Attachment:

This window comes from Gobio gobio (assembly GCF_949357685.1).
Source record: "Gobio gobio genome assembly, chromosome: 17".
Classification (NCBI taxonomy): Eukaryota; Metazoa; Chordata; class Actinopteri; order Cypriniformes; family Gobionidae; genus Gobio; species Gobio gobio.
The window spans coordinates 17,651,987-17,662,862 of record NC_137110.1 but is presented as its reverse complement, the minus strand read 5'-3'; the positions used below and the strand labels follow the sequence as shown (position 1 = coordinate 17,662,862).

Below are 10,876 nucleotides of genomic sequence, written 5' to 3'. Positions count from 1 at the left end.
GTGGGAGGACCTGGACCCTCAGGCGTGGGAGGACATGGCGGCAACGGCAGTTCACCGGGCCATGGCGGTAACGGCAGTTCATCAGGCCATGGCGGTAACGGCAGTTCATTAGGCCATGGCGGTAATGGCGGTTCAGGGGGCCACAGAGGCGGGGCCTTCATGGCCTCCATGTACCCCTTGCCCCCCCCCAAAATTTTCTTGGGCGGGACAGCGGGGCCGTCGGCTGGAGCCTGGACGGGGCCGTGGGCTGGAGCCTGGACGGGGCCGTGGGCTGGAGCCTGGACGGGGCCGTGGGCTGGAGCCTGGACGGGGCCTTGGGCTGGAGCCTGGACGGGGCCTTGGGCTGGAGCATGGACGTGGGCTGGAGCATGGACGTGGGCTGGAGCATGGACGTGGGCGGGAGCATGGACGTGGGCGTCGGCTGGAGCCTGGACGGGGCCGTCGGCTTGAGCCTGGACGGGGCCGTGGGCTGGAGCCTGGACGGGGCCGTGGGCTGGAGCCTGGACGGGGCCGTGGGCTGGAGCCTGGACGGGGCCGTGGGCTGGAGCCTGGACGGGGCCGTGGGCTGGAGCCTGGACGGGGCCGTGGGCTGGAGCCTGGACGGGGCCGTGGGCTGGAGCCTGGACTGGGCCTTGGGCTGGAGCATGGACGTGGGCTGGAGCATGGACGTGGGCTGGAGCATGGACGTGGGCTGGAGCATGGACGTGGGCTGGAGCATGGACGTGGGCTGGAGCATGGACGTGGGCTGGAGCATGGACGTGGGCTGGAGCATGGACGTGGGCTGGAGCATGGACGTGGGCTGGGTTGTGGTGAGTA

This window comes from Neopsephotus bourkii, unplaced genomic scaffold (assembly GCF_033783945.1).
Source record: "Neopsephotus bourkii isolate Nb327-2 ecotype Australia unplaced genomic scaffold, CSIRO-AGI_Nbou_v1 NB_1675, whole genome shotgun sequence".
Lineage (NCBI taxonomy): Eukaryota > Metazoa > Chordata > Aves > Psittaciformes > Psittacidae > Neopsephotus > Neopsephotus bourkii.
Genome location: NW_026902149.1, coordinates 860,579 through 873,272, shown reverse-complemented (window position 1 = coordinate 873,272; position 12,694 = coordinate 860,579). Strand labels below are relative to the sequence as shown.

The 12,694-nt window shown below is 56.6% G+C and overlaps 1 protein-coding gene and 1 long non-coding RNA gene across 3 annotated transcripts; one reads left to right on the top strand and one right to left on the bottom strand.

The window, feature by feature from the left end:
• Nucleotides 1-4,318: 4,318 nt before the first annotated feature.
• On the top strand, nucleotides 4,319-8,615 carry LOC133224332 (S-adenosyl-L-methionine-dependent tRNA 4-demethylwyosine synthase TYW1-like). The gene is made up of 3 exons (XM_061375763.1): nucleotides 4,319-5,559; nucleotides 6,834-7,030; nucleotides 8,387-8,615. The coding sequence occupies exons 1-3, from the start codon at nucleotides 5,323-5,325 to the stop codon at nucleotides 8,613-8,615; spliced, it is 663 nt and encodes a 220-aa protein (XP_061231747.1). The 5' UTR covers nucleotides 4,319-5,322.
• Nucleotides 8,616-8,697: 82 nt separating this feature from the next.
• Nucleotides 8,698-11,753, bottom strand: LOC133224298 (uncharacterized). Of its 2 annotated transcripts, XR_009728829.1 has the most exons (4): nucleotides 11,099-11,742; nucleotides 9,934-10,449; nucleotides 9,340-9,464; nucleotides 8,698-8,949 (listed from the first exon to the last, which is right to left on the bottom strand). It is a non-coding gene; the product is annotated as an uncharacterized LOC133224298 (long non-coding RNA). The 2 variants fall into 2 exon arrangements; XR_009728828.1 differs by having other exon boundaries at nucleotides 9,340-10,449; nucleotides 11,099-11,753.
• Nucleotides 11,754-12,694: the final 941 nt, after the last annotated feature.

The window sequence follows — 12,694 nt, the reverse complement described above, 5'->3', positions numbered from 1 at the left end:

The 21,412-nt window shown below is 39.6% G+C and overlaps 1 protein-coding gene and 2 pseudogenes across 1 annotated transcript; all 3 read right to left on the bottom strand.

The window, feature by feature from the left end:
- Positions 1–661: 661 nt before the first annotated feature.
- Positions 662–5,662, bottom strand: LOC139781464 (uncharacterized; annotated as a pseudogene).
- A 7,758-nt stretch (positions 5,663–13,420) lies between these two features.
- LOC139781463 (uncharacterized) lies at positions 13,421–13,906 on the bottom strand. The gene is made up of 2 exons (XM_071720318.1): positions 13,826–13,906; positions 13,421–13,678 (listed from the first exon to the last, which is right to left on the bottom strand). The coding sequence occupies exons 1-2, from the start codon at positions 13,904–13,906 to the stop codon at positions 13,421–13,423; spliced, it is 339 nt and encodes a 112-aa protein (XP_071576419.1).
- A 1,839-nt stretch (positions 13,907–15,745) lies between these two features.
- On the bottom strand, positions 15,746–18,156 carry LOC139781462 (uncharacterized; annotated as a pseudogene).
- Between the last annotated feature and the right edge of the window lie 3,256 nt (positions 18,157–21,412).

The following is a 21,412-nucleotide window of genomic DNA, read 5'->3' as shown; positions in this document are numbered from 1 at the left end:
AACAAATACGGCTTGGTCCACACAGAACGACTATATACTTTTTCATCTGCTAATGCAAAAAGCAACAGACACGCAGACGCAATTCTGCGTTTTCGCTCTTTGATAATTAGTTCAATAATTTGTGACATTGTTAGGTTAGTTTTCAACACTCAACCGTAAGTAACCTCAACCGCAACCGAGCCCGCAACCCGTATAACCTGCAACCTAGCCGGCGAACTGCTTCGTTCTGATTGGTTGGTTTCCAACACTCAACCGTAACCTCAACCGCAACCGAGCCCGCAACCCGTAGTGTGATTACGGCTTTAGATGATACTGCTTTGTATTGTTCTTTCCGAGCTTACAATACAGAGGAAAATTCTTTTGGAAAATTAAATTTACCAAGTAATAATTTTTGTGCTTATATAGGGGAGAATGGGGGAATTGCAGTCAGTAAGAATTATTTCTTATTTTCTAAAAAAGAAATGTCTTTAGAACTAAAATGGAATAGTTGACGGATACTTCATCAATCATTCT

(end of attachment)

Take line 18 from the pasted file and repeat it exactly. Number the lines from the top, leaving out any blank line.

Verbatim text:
The window sequence follows — 12,694 nt, the reverse complement described above, 5'->3', positions numbered from 1 at the left end: